Page:The Zoologist, 4th series, vol 4 (1900).djvu/70

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EDITORIAL GLEANINGS.


The Address delivered by the President, Dr. A. Günther, at the last Anniversary Meeting of the Linnean Society of London, refers to and describes the "Fishes from Linné's private collection, many of which have served as types or cotypes for the species enumerated in the 'Systema Naturæ.' and which have never been catalogued." We learn that the collection consists now entirely of dried half-skins of fish either loose or mounted on folio sheets of paper; many have been fixed on cardboards, but this was done at a comparatively recent period. This method of preserving fish, like specimens of a hortus siccus, seems to have been first employed by Johann Friederich Gronow,[1] who described it in the 'Philosophical Transactions,' and whose collection of similarly prepared skins is still preserved in the Natural History Museum.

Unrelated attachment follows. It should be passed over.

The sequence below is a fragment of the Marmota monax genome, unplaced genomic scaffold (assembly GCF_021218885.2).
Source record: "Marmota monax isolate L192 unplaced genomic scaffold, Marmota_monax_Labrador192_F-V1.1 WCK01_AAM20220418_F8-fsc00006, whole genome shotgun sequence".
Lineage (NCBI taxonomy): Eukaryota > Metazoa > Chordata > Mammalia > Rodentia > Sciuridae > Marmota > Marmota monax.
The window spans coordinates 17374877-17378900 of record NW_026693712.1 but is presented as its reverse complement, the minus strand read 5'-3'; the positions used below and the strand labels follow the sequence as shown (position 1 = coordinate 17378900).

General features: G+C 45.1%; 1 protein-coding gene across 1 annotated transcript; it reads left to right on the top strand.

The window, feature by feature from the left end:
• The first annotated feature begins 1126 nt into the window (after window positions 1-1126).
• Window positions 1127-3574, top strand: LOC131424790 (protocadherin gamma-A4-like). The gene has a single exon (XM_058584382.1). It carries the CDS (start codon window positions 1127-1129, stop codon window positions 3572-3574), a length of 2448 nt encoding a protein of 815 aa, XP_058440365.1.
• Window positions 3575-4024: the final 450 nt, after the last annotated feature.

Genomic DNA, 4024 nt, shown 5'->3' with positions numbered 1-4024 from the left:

"We are informed by Sir J.E. Smith himself[2] that Linné's private collection contained, at the time of its purchase, 158 specimens of dried fish-skins, beside some in spirits. These latter were not kept by Smith; perhaps he did not sufficiently care for them to have them sent over from Sweden with the other parts of the collection." Dr. Günther makes the number of specimens at present in the Society's possession to be rather higher, viz. 168, the discrepancy being probably due to the circumstance that when two small specimens of the same species were mounted on the same sheet of paper they were counted as one by the person who prepared the original inventory. At any rate there is no evidence which might lead one to suspect that any of the specimens have been lost since they came into the possession of the Society.

The collection was kept for a great many years in one of Linné's own cabinets, which, however well it may have answered its purpose in the pure air of Linné's residence, is quite unsuitable in the dust-laden atmosphere of Piccadilly; and the wonder is, how little the specimens have suffered under the accumulation of matter in the wrong place. In order to render them more secure in the future, the Council has ordered them to be transferred to dust-proof glass-topped boxes, in which they are so arranged that,

  1. "A Method of preparing Specimens of Fish by drying their Skins as practised by John Frederick Gronovius, M.D., at Leyden" ('Philos. Trans.' vol. xlii. 1744, p. 57).
  2. 'Mem. and Corresp. of the late Sir J.E. Smith,' vol. i. p. 114.